Lately I have been advancing Texas by leaps and bounds. It's true that the game is still a fair ways off, but it's coming together wonderfully. Here's part of what has happened to the overworld in the past two weeks:
Note: Left is before, right is after. As you can see, I also spent too much time refining the original map graphic.
I'm cutting, cutting, cutting. Things get moved around, and I mean entire buildings. I recently chopped off perhaps 1/3rd of the map, and that will probably be permanent. Another 1/3rd has been sectioned into several parts so that the player will uncover them. And all of this is not even part of the above area.
I've reduced the castle area from the first alpha to approximately 1/10th the size. This will open up as they play.
With each new alpha I can see people getting further and further into the game; the two people who tested the last version both played for a significant amount of time before giving up.
No, and for two reasons.
First reason: giving up is the most common way people finish games. Even major commercial titles are only some smallish percentage of the time actually beat by players. Think of how many games you've started but not finished-- and if you're reading this you're probably a hardcore gamer, the MOST likely to finish!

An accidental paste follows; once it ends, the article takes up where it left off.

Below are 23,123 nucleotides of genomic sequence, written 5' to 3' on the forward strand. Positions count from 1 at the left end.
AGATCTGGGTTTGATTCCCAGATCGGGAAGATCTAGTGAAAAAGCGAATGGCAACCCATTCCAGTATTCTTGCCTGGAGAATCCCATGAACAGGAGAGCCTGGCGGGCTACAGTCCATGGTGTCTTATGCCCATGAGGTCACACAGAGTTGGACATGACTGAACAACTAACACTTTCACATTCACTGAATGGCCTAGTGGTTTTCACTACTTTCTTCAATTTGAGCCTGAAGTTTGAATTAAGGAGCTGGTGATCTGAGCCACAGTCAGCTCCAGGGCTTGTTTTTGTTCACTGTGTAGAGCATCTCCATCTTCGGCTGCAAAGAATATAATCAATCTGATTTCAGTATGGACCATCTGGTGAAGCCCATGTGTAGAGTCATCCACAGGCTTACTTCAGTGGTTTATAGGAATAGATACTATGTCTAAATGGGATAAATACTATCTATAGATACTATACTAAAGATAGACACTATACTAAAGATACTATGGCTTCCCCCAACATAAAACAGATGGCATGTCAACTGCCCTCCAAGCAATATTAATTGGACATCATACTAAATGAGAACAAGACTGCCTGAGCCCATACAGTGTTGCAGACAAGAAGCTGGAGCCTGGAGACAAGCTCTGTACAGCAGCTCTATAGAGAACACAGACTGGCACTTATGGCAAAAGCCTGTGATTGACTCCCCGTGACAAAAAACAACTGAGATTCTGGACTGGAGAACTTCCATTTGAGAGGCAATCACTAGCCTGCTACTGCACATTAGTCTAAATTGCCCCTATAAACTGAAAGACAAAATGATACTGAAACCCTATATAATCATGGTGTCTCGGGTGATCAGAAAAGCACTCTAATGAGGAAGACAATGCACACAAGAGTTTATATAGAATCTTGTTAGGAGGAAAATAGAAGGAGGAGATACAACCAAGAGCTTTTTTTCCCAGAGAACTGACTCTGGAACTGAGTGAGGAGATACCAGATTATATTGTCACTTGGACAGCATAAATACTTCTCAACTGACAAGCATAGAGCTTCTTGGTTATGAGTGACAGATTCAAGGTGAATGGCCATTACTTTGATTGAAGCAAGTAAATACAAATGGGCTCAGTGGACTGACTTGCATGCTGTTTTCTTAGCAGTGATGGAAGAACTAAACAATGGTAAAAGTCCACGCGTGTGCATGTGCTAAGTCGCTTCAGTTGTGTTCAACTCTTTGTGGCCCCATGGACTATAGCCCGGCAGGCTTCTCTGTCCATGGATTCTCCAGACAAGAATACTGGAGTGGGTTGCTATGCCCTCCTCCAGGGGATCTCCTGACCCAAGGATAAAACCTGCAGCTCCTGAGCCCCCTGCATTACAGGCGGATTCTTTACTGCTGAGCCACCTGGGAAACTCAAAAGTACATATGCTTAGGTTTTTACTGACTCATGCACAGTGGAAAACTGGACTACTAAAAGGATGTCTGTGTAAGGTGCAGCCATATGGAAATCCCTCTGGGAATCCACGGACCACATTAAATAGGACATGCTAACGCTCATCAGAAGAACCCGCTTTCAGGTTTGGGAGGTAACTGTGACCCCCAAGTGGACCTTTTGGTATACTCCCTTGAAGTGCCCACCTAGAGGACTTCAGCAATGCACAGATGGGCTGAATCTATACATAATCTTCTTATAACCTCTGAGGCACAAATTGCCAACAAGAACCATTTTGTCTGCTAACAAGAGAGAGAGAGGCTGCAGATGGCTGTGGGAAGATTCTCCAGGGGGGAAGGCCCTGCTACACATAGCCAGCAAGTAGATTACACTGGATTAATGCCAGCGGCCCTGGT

Second reason: seeing where people give up is the whole purpose of my design methodology (that methodology being user testing, user testing, user testing.)
I'm not pretending to know what problems a player will encounter before she encounters it. I'm just not that good.
In the end, it's my goal to create a game that most players will play all the way through, at least if they get into it at all. If I can accomplish this, it will only be through rigorous user testing and fearless cutting.
Overall I've made good decisions with the design Texas, though of course it's been another epic project. However, I am wishing I had avoided at least one mistake: Too much detail, too early.
ThiThe Cutting Room Floors isn't a deal-killer, but I spent a certain amount of time placing bushes, rocks, trees, grass, and so forth on the overworld. Now I am having to move these things around to fit gameplay, based on how I'm seeing people explore it, and I just end up deleting a lot of these objects.
The editor. Each green "pin" is an object I placed. Hopefully, I won't have to rearrange this particular screen, since if I do I'll have to delete every object.
Ideally I would have left things a bit more empty, and "sketched" the overworld. Then once I had the gameplay fully-in-place I could go back and fill in details like bushes and grass.
Or, I could have algorithms place these things.
I think what I will probably do for my next game is work even more "sketchy", outlining areas things in very simple block colors (so that I can still approximate the "feeling" of areas) before worrying about detail objects and so forth.
But for now it's sufficient to recognize my mistake and move on!